Now, it’s Vandrilla’s turn to give back


Two years ago, Make a Wish sent Katie Vandrilla to London to meet actor Johnny Depp.

Now, she’s giving back.

On Dec. 27, she’s holding a fundraiser for Make A Wish at the seven Friendly’s Restaurants in Newington, Hartford, Wethersfield, Bristol, Windsor Locks, East Windsor and Unionville.

Vandrilla, 22, is in remission from Leukemia, she says as she knocks on wood. Doctors are monitoring her.

It was six years ago when doctors diagnosed her with the disease. Vandrilla was a junior at Berlin High School at the time, participating in Upbeat, writing for the school paper and acting in the drama club.

That year, she was taking classes like AP Biology.

Then, she started feeling “really crappy.”

When she went to the doctor, the diagnosis came back -- cancer. She needed to drop everything and start treatments.

At first, the severity of the disease didn’t register for the 16-year-old.

She told the doctor the school play was in two weeks. She had to act.

“No, you’re dropping out of the play,” the doctor told her.

Vandrilla went from a busy high school student to focusing on fighting cancer.

“It was hard to go from that to nothing,” Vandrilla said.

She learned she qualified to have a wish granted through Make a Wish and she couldn’t believe it.

“No,” she said, “That’s for sick children.”

She thought the organization was to help children who had a terminal illness.

“I had no intention of dying,” she said.

She learned Make a Wish no longer grants wishes to just children with terminal illnesses, but to children who have life-threatening diseases.

Vandrilla told Make a Wish she wanted to meet Johnny Depp.

Ever since “Pirates of the Caribbean, Curse of The Black Pearl” came out in 2003 and Depp portrayed the flamboyant Captain Jack Sparrow, Vandrilla drew inspiration from Depp as an actor and a person.

Depp is chameleon in his roles, she said.

“He always looks different. He always sounds different.”

Vandrilla waited four years to meet the actor. Depp’s schedule is so busy, she explained.

Finally, the call came. Depp was filming the movie “Dark Shadows” in London.

Vandrilla’s family traveled to her college, University of Saint Joseph in West Hartford, on a Thursday to tell her the news.

Vandrilla wears a charm bracelet and when she was going to meet Depp, she planned to place a bead which read “Dreams really do come true” on the bracelet.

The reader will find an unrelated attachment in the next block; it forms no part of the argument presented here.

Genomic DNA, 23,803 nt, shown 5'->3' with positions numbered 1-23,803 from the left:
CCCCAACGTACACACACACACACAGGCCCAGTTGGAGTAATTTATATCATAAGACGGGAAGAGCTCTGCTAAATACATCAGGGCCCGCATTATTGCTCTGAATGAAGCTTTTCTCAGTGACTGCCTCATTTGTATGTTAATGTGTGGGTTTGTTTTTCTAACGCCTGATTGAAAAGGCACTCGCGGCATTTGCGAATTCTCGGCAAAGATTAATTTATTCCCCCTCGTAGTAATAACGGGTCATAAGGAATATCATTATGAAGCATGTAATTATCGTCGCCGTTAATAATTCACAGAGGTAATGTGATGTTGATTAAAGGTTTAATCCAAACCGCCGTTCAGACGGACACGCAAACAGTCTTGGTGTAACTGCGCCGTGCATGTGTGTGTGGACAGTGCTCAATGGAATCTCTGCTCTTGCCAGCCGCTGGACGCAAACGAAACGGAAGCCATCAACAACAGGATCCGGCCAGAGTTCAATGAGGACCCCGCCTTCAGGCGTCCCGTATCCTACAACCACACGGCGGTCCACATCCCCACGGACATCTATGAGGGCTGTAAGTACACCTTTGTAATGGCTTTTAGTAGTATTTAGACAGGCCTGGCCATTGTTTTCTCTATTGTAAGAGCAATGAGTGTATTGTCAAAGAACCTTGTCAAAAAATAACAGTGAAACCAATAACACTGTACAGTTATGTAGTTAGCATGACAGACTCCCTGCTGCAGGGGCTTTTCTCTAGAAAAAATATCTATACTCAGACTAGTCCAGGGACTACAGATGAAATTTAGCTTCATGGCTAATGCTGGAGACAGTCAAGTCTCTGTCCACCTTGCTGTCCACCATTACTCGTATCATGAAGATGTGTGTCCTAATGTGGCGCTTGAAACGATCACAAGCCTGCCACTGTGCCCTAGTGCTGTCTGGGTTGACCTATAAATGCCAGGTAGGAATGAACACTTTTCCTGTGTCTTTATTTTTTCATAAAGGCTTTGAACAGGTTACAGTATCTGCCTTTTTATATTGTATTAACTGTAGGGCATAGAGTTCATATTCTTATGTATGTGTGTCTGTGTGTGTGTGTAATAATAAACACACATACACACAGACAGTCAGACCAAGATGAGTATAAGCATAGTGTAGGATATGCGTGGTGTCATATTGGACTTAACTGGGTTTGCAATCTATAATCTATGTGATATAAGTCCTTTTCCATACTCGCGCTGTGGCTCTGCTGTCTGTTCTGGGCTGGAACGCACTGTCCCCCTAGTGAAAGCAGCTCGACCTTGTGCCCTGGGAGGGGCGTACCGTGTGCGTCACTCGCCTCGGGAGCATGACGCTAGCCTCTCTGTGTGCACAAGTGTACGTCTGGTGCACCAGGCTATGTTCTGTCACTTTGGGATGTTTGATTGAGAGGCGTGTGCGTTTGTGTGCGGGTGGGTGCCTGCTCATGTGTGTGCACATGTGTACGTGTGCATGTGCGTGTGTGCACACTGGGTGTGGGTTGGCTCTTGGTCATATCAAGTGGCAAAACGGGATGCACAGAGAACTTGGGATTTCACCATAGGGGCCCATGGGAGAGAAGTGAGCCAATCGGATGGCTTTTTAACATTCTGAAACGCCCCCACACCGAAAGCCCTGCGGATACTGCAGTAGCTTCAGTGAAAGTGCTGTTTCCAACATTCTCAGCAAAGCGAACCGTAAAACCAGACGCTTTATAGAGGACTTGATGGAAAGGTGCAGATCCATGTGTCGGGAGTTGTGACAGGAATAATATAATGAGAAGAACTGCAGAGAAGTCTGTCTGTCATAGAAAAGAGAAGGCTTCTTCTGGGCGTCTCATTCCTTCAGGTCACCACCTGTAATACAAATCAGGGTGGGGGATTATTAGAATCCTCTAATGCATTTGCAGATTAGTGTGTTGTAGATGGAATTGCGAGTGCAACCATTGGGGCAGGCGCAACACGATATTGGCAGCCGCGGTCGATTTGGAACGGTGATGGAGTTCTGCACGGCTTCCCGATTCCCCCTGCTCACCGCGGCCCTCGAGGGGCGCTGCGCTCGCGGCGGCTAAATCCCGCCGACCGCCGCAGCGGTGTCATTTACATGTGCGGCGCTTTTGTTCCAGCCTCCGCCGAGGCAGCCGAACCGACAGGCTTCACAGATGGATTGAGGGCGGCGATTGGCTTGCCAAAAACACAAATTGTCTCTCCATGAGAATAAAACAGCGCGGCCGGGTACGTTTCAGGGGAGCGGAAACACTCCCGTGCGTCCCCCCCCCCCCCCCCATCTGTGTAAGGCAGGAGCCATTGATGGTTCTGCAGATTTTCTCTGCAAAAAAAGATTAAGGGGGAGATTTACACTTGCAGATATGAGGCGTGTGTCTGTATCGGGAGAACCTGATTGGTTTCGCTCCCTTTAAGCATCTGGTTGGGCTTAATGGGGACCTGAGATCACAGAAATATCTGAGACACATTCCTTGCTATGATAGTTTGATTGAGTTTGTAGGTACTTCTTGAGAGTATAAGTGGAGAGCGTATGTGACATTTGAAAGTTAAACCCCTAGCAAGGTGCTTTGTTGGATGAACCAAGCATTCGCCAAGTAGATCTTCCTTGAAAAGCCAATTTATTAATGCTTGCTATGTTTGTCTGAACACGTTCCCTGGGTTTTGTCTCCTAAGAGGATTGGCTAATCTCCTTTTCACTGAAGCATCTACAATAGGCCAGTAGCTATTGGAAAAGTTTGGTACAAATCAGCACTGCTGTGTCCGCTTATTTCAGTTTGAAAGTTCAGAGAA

At that visit, her mother handed her the bead.

Vandrilla didn’t make the connection.

“You ready?” her mom said.

Vandrilla traveled to London and met Depp on Sept. 19, 2011.

Fittingly, it was Talk Like A Pirate Day.

While on set of “Dark Shadows” Vandrilla met Director Tim Burton -- her favorite director -- and was able to talk to the other people creating the movie.

Her impression of Depp?

“He doesn’t think highly of himself,” she said.

Depp is a “genuine guy” and while he “doesn’t understand it,” he’s met most of his heroes, so he’s respectful of people who want to meet him.

“And his eyes are gorgeous!”

Today, Vandrilla is in her first year teaching Chemistry at Middletown High School. She is grateful for everything and she wants to give back.

She was talking to one of her friends who works as a manager at Friendly’s and the conversation turned to the restaurant’s fundraising program.

Vandrilla, who had worked at Friendly’s, heard about the fundraiser, but never thought about it. Then, she made the connection. She would hold a fundraiser for Make a Wish.

Margo Bard, manager at the Newington Friendly’s, said the store hosts a few fundraisers every month. The store had four scheduled for December, and three fundraisers were held at the store in November.

While Vandrilla looked to organize a fundraiser at just the Newington Friendly’s, another manager at the restaurant organized the larger event, Bard said.

Friendly’s provides vouchers to the organization that invite people to come eat at the restaurant. When the patrons pay the bill, they present the vouchers. At the end of the night, the bills from the patrons with vouchers are added up and 20 percent of the bottom line is donated to the organization.

The fundraiser for Make a Wish is unique because it involves the seven Friendly’s franchises in the area -- only the third time she has seen such a fundraiser happen, Bard said.

For Vandrilla, the lead-up to Dec. 27, the day when patrons can eat in, take out, buy a cake and present the voucher involves a lot of advertising, getting the word out.

“I can’t repay Make a Wish,” she said, “but I want to let people know what things they’ve done for me.”



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